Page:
Swift is inches away from becoming the next major programming language
Swift flight image via Shutterstock
Swift is undoubtedly gaining momentum thanks to its upcoming 3.0 release, but some claim that the Oracle v. Google legal battle is partly responsible for putting the spotlight on this young programming language.
Before the Oracle v. Google legal battle escalated, JAXenter revealed that Swift could be the latter’s salvation. Oracle’s dispute forced the search giant to find a plan B and it seems that we may have a winner — The Next Web was first to reveal that Google may adopt Apple’s Swift programming language for Android and explained that discussions between a few renowned companies (including Uber and Facebook) started around the time Swift was going open source. Sources told The Next Web that “Google was considering making Swift a ‘first class’ language for Android” while the other two companies wanted to better incorporate Swift in their operations and services.
Swift is all grown up
It’s not like Swift needs the attention it received in the wake of the Oracle – Google legal battle. This programming language is constantly evolving and features are still being add and/or removed; but the upcoming 3.0 release could convince more developers to give it a try. According to the official website, Swift 3.0 is expected to be released in late 2016 —this will be the first release to include the Swift Package Manager (which supports the development and distribution of cross-platform Swift packages). Swift 3.0 will contain fundamental changes not only to the language, but also to the Swift Standard Library. In short, it will focus on getting the basics right for the long term.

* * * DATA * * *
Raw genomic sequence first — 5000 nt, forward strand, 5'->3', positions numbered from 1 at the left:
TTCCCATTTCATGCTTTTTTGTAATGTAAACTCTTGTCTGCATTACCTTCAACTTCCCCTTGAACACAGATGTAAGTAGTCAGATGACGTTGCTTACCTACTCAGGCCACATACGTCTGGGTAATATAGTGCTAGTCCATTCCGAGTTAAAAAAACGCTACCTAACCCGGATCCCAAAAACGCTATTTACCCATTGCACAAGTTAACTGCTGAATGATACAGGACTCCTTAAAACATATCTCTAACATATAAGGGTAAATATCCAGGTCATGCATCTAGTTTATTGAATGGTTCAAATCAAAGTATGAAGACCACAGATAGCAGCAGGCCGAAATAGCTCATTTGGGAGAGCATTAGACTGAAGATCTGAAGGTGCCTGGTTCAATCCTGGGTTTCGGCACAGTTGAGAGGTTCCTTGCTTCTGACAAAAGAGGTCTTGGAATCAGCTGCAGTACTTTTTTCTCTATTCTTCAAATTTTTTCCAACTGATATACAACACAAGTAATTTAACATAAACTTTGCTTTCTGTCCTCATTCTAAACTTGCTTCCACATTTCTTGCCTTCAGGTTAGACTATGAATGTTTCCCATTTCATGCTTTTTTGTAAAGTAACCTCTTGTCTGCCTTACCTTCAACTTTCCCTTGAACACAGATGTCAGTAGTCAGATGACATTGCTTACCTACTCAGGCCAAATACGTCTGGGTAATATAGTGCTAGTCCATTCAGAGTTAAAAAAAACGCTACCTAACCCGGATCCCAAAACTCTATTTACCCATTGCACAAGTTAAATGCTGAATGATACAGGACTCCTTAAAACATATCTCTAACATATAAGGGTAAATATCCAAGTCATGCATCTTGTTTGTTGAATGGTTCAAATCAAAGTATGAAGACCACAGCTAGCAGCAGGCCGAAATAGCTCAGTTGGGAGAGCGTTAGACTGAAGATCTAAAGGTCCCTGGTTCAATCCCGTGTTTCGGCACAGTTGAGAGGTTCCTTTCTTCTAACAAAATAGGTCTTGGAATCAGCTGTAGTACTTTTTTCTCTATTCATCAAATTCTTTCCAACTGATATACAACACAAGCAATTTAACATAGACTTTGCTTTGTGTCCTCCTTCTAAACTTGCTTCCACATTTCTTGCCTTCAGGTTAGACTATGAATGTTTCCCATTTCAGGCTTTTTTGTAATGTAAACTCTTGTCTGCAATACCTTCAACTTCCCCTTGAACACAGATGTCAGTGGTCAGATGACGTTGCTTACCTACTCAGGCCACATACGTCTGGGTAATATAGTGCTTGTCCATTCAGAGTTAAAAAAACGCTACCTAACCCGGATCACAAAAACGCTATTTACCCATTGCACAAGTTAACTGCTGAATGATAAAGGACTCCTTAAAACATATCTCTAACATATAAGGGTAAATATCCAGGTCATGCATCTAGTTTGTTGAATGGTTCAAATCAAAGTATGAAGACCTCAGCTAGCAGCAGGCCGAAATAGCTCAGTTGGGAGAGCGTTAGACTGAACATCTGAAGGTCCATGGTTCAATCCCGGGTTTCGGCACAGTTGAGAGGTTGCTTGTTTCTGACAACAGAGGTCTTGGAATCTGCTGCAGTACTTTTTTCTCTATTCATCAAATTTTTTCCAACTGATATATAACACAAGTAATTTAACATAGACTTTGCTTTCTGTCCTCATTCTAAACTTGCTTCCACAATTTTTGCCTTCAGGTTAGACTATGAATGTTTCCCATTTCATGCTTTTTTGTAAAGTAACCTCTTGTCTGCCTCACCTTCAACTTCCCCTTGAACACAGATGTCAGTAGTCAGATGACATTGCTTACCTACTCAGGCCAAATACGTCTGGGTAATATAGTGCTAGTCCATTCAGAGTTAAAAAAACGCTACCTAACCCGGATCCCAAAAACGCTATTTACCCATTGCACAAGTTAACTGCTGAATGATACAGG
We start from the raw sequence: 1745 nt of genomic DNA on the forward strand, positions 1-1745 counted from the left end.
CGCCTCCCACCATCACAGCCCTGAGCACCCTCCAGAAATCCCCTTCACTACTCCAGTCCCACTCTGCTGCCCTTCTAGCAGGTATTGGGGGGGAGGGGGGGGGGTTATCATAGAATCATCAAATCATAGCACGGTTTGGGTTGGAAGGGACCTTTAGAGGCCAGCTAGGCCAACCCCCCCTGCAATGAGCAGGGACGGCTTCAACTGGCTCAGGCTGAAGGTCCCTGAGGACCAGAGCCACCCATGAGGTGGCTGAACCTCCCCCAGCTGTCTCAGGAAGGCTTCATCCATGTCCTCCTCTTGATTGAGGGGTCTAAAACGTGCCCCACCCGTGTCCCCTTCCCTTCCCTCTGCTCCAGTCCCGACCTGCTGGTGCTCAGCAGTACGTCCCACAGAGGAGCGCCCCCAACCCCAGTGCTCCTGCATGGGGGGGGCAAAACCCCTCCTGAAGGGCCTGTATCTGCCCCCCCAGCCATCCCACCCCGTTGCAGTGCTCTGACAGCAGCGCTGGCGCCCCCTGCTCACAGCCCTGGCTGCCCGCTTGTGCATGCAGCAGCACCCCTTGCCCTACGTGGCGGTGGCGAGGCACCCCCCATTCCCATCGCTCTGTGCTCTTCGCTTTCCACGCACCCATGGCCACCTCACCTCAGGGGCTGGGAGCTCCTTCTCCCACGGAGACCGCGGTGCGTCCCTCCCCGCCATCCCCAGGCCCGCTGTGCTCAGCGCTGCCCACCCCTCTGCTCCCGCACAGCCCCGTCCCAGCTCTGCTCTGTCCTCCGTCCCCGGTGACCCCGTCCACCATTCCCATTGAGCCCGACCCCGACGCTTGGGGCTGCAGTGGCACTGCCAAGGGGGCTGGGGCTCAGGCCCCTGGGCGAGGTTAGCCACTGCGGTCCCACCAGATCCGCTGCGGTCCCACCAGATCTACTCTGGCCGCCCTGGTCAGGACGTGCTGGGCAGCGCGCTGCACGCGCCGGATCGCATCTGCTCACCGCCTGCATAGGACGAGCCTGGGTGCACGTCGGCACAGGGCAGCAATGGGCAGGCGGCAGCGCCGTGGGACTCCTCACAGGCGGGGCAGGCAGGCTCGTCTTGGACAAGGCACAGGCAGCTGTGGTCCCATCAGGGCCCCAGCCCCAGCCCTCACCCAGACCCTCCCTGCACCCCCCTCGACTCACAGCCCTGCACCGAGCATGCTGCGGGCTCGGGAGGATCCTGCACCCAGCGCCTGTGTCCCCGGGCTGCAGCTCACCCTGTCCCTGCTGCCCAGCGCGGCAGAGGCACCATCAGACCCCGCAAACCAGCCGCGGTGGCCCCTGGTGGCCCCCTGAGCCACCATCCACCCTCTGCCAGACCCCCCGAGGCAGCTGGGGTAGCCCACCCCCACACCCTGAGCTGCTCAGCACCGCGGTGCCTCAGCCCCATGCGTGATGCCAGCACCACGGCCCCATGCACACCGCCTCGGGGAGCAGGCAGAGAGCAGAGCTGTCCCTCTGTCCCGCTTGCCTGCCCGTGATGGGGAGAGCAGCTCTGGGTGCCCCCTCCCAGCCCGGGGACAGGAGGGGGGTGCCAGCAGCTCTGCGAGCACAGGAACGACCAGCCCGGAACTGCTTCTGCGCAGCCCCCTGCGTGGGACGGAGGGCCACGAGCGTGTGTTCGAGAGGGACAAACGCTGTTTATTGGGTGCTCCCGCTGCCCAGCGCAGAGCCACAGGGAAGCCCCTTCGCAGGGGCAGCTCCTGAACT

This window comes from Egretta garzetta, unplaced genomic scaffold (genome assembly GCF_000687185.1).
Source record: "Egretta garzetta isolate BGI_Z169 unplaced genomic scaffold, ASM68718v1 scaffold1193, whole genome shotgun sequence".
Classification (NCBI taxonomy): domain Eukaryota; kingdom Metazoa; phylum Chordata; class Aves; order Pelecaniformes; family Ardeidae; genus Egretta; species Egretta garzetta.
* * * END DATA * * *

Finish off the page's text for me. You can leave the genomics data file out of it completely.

Swift 3.0 schedule
- The first developer preview branch
swift-3.0-preview-1-branchwas created from
masteron May 12. “It will be released in the next 4-6 weeks,” Apple’s Ted Kremenek wrote in early May.
Swift 3.0 release process: https://t.co/DkIsCT3Ht7
— Ted Kremenek (@tkremenek) May 6, 2016
- The date for creating the last developer preview branch —
swift-3.0-branch— has not yet been established. When that date is determined the plan will be communicated on the Swift.org website.
Can Swift be the next big thing?
There must be a reason why Apple chose to name its programming language Swift (which means “fast”). Many developers believe that Swift 3.0 could help this young language live up to its name, so maybe it’s time to listen to them. At first glance it looks “cleaner” than traditional code (there are no more nested brackets and semicolons), not to mention that new developers don’t have to learn the verbose syntaxes of Objective-C. Debugging time has been drastically reduced.
As the name implies —Swift is fast and supports “interactive playgrounds” that allow developers to see the codes as they apply changes and keep track of progress timelines.
All Swift needs now is developer buy-in and Cook’s words will come true in time for the grand 3.0 release.